Of course, we know that children, especially boys, always have played aggressive games. But instead of inventing their own themes and weapons and using them to play out their issues surrounding power, they are immersed in and stimulated by imagery that is far more brutal than anything that they could conjure up themselves.

Or as columnist Shawn Hubler put it in the LA Times, 9/11/00:

...[A]rguing that kids aren't affected by violence is like saying toddlers aren't affected by Twinkies. Try putting your kids in front of a Jackie Chan movie sometime and see how long it takes for them to start karate-kicking things.

Are parents doing their job?
Are parents like Ramsey and Hubler simply not trying hard enough? Ramsey addresses the point:

For now, my husband and I, feeling ever more beleaguered, are standing firm: no R-rated movies, no M-rated video games and no parental-advisory CDs.

But the cost is high—many confrontations and the end of our pleasurable Friday evening ritual of renting and watching movies, because our kids are no longer interested in the kind of movies that we prefer that they see.

I know we are not alone—many parents describe themselves as "holding back the tide" and "being swamped" by the pressures of advertising directed at children.

So does Ronald Brownstein in his column on the followup to the FTC's report. From the LA Times, 4/30/01:

The larger question is the competition parents face in shaping their children's values from a marketing culture that relentlessly tells kids they can find happiness only from a new pair of Nikes or Gap cargo pants. Struggling to resist that message, parents often feel like Linda Hamilton trying to outlast the Terminator: Eventually you'll have to sleep, but it never does.

So does Judith Rich Harris, author of The Nurture Assumption: Why Children Turn out the Way They Do. From the LA Times, 3/8/01:

The belief that the parents of the shooter must have done something wrong serves as reassurance for other parents. "I'm raising my kid right," they tell themselves. "My kid would never do such a thing."

Unfortunately, there is a limit to what good parenting can do. Modern children lead two almost independent lives: their lives at home with their parents and siblings and their lives outside the home, where the most important people are their peers. No amount of parental love can keep a kid from being miserable if his peers pick on him or reject him.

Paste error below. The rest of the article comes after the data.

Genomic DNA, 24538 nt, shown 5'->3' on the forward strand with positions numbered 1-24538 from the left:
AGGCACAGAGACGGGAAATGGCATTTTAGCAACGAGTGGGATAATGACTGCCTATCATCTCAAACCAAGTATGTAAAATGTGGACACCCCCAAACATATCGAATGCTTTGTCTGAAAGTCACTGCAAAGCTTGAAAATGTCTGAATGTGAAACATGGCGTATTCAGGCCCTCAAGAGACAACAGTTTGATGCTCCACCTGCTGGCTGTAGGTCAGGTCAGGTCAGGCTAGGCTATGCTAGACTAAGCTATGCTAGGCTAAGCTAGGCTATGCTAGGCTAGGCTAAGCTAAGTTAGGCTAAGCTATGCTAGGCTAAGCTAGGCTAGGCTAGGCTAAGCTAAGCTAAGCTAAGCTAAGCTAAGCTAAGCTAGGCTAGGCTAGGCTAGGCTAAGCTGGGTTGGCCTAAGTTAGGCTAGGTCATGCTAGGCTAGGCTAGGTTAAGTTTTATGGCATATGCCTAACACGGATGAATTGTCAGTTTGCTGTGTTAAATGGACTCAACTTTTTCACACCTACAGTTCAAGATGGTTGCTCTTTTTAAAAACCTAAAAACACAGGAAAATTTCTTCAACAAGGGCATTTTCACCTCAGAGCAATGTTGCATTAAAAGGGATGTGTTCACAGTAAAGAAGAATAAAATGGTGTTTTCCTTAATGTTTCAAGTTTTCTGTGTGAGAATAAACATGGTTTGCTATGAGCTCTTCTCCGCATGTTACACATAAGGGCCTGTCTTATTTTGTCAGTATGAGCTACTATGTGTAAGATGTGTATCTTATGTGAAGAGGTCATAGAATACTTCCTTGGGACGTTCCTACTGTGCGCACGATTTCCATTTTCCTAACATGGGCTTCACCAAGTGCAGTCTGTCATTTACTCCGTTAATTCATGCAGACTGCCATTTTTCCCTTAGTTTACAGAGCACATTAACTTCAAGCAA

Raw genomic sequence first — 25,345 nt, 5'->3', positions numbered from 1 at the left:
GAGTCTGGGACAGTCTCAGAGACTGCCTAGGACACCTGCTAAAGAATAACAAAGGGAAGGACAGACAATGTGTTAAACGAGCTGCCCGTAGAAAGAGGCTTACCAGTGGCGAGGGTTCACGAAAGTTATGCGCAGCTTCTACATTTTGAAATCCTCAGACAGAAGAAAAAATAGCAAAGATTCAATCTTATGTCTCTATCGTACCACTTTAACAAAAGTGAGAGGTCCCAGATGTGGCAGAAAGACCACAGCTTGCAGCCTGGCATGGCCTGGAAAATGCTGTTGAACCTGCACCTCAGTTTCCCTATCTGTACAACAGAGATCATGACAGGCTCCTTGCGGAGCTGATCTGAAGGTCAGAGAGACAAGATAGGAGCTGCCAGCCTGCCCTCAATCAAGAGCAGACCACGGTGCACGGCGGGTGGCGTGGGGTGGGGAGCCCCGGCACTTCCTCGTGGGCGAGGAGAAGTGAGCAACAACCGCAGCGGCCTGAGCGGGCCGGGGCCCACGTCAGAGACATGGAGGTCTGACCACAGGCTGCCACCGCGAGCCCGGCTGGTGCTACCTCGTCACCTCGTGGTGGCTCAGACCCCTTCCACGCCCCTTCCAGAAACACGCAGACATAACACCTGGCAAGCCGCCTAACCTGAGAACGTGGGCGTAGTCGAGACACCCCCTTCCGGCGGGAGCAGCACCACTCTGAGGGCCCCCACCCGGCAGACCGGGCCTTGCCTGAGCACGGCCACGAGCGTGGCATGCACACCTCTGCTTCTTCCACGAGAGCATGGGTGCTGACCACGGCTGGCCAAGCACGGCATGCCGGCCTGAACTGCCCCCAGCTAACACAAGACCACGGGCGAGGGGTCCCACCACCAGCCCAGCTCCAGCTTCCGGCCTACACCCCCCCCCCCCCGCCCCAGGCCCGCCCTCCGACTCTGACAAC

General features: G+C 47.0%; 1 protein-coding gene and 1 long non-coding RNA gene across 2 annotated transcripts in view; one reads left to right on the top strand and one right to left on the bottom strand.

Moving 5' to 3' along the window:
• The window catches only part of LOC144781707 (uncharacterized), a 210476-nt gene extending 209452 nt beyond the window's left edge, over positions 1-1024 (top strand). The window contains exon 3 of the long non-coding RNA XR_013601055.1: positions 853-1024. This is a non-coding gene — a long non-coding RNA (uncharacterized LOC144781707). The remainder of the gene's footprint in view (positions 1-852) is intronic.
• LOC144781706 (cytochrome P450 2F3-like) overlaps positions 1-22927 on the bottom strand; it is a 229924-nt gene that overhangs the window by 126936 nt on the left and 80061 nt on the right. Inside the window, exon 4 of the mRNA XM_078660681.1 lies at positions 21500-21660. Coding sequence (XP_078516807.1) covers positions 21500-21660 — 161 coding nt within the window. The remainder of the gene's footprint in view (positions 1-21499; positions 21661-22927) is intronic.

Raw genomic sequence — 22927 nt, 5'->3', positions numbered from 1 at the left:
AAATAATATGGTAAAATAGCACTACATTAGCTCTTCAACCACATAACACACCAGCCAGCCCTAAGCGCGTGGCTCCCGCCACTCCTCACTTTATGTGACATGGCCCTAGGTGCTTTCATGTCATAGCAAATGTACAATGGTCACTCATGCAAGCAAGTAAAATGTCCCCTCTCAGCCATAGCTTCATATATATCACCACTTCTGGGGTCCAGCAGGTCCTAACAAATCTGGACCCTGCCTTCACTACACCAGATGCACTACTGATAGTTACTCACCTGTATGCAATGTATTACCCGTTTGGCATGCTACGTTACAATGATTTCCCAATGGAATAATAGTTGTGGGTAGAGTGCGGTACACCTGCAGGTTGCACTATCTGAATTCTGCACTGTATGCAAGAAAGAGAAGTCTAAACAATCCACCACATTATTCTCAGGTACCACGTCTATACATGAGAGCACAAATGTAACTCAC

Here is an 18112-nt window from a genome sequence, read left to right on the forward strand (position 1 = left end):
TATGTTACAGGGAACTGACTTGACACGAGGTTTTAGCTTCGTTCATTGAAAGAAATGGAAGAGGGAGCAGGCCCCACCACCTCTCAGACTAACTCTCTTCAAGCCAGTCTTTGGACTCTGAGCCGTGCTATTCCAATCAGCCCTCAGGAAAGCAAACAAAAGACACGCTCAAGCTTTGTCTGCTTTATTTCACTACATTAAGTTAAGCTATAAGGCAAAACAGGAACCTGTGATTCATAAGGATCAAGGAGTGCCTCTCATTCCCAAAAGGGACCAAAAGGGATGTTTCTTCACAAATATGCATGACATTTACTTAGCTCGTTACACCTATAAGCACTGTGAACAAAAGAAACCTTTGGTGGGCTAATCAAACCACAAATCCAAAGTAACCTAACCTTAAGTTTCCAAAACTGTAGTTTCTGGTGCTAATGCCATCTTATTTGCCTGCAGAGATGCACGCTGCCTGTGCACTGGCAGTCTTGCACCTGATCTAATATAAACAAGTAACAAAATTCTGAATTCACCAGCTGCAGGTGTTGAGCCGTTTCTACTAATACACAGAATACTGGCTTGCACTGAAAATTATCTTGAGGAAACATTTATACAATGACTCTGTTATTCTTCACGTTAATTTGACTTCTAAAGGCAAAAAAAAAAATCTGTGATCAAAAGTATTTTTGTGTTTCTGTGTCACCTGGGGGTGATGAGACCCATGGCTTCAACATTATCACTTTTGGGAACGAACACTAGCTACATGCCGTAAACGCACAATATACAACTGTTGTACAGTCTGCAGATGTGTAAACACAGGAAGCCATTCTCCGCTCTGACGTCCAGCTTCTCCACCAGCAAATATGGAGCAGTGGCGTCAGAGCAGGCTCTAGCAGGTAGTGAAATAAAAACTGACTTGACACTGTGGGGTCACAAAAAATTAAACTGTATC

Most school shooters are kids who were picked on or rejected by their peers. They have been badly hurt and made to feel puny and powerless. They want to get even and they want to feel powerful. Guns in their hands makes them feel powerful.

Though many school shooters tell others about their plans, I haven't heard of any who warned their parents. The parents of the Columbine shooters, for example, said they had no idea what their sons were planning. Teenage boys often act mysterious, and many like to play with explosives. Even kids who actually make threats don't usually mean them. We couldn't possibly lock up every kid who talks about killing someone. Only a tiny minority of them will ever carry out their threats.

How can we tell who will and who won't? The short answer is: We can't. We will never be able to predict human behavior perfectly, because it's too complex and chance plays too big a role. School shootings occur when a number of relatively common predisposing factors all come together to produce an extremely unlikely outcome. It's the fact that they're so unlikely—so rare—that make school shootings so hard to predict and therefore to prevent.

The answer
No, parents haven't mysteriously forgotten how to parent. Rather, they're facing a much greater onslaught of media-induced pressure. To put it simply:  Parenting = same. Media = worse.

Vice Presidential hopeful Joseph Lieberman agrees. On CNN, 9/13/00, he said: "Parents are locked in a losing competition with culture to raise our children." The media, of course, is a prime deliverer of culture.

Therefore, we can blame the media for much of the increased sex and violence in our society. And we can attack the problem at its rightful source. Not by censoring, but by demanding change.

Updates to the FTC report
2001 #2:  "Movie, video game makers are credited for restricting minors from mature material, but music fails."
2001 #1:  "The new analysis found that the movie and video game industries had generally improved their practices."

Related links
The evidence against media violence
Why parents aren't fully responsible for how their kids turn out
Violence in America
America's cultural mindset